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HMM-161 Greyhawks CH-46E Model

$289.00

Available on backorder

SKU: 840231508094 Categories: , Tags: ,

Description

HMM-161 Greyhawks CH-46E Model
Fly with the HMM-161 Greyhawks in this handcrafted CH-46E Model. Each model is carefully carved from wood and hand painted to provide unique piece you’ll love.

Length – 16 inches
Center Hollow

Marine Medium Tiltrotor Squadron 161 (VMM-161) is a United States Marine Corps transport squadron consisting of MV-22 Osprey tiltrotor aircraft. The squadron, known as the “Greyhawks”, is based at Marine Corps Air Station Miramar, California and falls under the command of Marine Aircraft Group 16 (MAG-16) and the 3rd Marine Aircraft Wing (3rd MAW). The squadron has the distinction of being the first helicopter transport squadron in the world.

Korean War
The squadron was activated on January 15, 1951 at Marine Corps Air Station El Toro, California, as Marine Helicopter Transport Squadron 161 (HMR-161) Air Fleet Marine Force Pacific, the squadron moved a month later to Marine Corps Air Facility, Santa Ana, California to train on their new helicopter, the Sikorsky HRS-1. Except for the commanding officer, LtCol George Herring, most pilots in the squadron had flown fighters during World War II.[2] In August 1951 the squadron deployed to Korea and attached to the 1st Marine Aircraft Wing (1 MAW), where it operated in the central and the western fronts.[3]

HRS-1s of HMR-161 flying from USS Sicily in September 1952.
After becoming the first helicopter squadron to deploy troops into combat, HMR-161 successfully flew from the USS Sicily (CVE-118) to test new concept of combining vertical envelopment with amphibious assault during Operation “Marlex-5” off the coast of Inchon on September 1, 1952. While not the first ever ship to shore helicopter flight with Marines aboard, that having been done by HMR-162 during Operation Lex Baker off the coast of Southern California in February, 1952, it was the first on foreign shores. During the course of the Korean War, HMR-161 flew 16,538 hours during 18,607 sorties eventually accounting for over 60,000 troop movements and moving 7.5 million pounds of cargo.[4][5] The Greyhawks then participated in the defense of the Korean Demilitarized Zone (DMZ) from July 1953 to March 1955. The Squadron then relocated that month to Marine Corps Air Station Kaneohe Bay, Hawaii, and attached to Marine Aircraft Group 13 (MAG 13). While in Hawaii, HMR-161 was redesignated on December 31, 1956 as Marine Helicopter Transport Squadron (Light) 161 (HMR(L)-161), MAG 13, 1st MAW. In May 1960, the Squadron received the new Sikorsky H-34 Seahorse.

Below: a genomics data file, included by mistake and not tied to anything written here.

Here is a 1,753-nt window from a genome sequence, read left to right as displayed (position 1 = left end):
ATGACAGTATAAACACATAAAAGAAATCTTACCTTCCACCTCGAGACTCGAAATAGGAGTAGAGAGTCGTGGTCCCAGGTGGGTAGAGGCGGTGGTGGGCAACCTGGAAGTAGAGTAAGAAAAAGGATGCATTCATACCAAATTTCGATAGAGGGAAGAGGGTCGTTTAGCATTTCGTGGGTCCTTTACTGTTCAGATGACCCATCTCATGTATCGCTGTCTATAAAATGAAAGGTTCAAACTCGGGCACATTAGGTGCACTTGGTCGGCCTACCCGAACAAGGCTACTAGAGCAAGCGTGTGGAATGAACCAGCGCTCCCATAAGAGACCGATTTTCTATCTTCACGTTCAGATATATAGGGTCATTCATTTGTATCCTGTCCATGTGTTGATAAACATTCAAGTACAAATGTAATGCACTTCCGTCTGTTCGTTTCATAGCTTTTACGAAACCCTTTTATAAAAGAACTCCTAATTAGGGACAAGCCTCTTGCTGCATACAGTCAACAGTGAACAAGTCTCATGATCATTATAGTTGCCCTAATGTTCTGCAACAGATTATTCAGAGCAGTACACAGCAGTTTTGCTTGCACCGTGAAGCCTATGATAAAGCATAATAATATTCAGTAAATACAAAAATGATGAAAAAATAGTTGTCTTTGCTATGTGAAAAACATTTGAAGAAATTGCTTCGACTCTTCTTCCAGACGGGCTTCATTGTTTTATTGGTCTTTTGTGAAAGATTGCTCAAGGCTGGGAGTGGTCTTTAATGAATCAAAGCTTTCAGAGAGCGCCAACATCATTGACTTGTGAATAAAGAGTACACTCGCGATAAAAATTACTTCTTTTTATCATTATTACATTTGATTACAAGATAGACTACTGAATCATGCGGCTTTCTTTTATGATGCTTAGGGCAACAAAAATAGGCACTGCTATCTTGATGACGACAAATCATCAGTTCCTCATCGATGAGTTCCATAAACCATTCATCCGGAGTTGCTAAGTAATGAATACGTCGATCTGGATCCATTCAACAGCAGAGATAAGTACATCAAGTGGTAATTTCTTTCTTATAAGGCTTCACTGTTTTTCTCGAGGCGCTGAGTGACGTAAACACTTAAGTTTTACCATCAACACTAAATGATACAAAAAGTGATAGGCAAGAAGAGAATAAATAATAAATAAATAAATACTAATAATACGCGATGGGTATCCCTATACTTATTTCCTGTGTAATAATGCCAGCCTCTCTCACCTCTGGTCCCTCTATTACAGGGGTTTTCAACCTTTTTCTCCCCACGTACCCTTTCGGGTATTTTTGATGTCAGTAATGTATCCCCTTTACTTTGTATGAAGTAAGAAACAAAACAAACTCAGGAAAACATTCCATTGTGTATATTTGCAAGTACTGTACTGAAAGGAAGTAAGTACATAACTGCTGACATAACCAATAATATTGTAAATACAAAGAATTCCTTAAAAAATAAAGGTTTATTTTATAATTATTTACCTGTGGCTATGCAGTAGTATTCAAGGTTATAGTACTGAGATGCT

On February 1, 1962, the unit was once again re-designated as Marine Medium Helicopter Squadron 161 (HMM-161), MAG 13, 1st Marine Brigade. On October 3, 1962 the Greyhawks assisted NASA by recovering astronaut Wally Schirra and his Mercury Capsule “Friendship Seven” out of the Pacific after a successful launch into space.
During 1963, Marine Medium Helicopter Squadron 161 (HMM-161) assisted in several biological warfare tests conducted under Project SHAD at Pearl Harbor, Kaneohe Naval Air Station and in the Pacific Ocean, near Oahu, Hawaii.
Further information: Project 112
The rest of the early 1960s were spent conducting anti-guerrilla training in preparation for deployment to Vietnam.
Vietnam War and the 1980s

A helicopter from HMM-161 waiting to transport prisoners just south of Chu Lai during Operation Starlite in 1965.
HMM-161 deployed in May 1965 to Phu Bai Combat Base, Republic of Vietnam[6] and attached to MAG-16, 1st Marine Aircraft Wing. It then relocated in January 1966 to Marine Corps Air Station Futenma, Okinawa to receive its new Vertol CH-46 Sea Knight. By April 1966, the Greyhawks had redeployed to Da Nang, Republic of Vietnam with a move to Phu Bai that June. On September 25, 1966 a UH-34D HUS from HMM-161 was struck by a friendly artillery shell while conducting a medevac mission during Operation Prairie resulting in the death all five Marines on board. It is the only known case of friendly artillery fire shooting do

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